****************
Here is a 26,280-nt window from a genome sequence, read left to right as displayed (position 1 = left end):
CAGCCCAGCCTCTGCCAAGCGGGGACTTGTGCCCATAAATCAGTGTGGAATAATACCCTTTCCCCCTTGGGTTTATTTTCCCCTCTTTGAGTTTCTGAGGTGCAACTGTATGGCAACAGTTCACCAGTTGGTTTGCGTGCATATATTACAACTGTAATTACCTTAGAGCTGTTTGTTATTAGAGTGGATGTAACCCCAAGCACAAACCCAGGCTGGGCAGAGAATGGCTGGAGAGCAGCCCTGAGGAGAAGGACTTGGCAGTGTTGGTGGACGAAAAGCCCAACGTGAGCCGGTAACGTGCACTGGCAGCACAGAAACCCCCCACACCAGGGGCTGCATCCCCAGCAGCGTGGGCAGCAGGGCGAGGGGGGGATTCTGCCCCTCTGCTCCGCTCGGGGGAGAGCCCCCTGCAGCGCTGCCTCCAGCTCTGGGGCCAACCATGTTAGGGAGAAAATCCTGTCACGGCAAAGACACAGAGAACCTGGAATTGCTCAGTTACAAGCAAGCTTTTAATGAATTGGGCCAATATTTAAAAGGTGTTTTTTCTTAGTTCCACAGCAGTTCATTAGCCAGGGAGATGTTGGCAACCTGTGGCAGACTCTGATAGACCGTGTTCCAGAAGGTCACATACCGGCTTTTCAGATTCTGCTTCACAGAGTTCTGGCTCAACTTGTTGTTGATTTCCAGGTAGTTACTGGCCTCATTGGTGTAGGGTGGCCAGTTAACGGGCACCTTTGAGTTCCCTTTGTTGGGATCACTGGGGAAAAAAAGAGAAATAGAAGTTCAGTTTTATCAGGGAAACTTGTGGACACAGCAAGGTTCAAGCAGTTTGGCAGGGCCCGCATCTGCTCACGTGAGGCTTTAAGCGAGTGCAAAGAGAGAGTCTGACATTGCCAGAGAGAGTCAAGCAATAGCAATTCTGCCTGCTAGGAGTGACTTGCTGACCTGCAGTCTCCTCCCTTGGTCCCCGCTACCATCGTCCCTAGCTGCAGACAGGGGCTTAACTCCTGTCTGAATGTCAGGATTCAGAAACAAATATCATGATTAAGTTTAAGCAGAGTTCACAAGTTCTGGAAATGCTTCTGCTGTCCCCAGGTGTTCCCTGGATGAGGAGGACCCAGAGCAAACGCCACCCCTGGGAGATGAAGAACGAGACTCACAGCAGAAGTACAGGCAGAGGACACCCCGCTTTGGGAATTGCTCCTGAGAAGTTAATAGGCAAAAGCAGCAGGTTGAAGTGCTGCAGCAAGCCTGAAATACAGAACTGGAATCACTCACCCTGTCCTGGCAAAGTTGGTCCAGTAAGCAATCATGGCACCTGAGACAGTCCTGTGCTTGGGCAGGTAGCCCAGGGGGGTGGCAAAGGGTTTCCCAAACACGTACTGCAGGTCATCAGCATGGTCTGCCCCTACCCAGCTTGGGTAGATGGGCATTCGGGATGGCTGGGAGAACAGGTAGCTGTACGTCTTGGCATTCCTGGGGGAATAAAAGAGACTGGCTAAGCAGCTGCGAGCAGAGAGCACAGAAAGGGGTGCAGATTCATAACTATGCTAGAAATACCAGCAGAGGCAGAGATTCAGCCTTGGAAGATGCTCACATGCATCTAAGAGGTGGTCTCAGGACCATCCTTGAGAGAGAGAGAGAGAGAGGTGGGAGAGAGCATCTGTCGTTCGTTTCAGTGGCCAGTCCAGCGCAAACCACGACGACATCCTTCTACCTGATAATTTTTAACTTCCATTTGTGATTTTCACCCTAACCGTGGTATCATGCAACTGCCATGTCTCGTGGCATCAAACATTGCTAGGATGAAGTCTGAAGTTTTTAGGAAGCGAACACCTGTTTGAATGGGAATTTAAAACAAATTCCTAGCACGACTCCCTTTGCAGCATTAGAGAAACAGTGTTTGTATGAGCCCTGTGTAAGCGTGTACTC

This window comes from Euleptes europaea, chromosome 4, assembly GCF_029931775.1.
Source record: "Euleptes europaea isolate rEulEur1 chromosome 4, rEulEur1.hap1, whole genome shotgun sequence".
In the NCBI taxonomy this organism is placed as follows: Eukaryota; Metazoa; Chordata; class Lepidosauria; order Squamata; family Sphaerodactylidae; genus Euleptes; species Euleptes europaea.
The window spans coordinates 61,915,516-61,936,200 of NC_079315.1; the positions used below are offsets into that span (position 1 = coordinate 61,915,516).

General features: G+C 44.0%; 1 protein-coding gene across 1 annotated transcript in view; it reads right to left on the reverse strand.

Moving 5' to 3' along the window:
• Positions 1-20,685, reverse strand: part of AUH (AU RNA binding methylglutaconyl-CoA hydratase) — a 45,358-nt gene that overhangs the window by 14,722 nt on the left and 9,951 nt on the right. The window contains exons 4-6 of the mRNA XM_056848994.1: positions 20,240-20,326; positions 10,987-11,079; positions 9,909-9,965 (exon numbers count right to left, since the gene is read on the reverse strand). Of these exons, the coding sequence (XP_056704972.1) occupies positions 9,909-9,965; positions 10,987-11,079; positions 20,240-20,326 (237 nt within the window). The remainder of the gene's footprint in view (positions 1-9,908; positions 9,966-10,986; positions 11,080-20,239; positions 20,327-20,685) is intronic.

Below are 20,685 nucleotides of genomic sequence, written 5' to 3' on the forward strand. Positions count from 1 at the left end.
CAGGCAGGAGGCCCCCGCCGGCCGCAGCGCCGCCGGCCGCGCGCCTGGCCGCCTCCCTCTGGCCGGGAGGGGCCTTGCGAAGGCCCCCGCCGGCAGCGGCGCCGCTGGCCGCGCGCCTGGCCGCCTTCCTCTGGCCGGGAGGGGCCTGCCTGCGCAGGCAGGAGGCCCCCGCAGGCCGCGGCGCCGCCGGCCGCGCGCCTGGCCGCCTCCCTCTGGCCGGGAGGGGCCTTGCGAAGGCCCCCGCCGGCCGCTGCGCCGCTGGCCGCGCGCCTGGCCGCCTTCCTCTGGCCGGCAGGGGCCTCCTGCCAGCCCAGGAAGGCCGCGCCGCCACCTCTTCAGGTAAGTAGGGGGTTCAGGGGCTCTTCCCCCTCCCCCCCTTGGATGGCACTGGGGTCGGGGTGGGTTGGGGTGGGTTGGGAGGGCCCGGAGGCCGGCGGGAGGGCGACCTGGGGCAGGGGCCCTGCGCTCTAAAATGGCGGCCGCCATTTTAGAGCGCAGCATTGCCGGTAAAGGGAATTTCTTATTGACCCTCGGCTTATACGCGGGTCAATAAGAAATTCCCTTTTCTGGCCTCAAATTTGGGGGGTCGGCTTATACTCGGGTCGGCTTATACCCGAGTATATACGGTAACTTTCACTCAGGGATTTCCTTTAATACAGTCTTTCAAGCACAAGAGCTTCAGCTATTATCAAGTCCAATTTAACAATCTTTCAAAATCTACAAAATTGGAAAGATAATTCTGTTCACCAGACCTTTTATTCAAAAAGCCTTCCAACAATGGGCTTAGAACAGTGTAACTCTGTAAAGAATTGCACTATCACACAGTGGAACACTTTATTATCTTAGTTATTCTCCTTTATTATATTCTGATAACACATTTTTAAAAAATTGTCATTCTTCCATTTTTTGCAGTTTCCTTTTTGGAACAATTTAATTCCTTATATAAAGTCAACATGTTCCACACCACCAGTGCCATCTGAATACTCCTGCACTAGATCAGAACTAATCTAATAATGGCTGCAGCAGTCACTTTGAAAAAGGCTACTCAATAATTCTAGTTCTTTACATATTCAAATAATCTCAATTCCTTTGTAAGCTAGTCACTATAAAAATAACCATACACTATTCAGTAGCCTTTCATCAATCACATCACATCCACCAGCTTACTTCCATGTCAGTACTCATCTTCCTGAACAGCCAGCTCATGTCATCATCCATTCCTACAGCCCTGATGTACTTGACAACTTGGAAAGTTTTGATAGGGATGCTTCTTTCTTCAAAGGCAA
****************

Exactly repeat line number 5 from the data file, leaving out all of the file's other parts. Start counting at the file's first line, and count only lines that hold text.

In the NCBI taxonomy this organism is placed as follows: Eukaryota; Metazoa; Chordata; class Lepidosauria; order Squamata; family Sphaerodactylidae; genus Euleptes; species Euleptes europaea.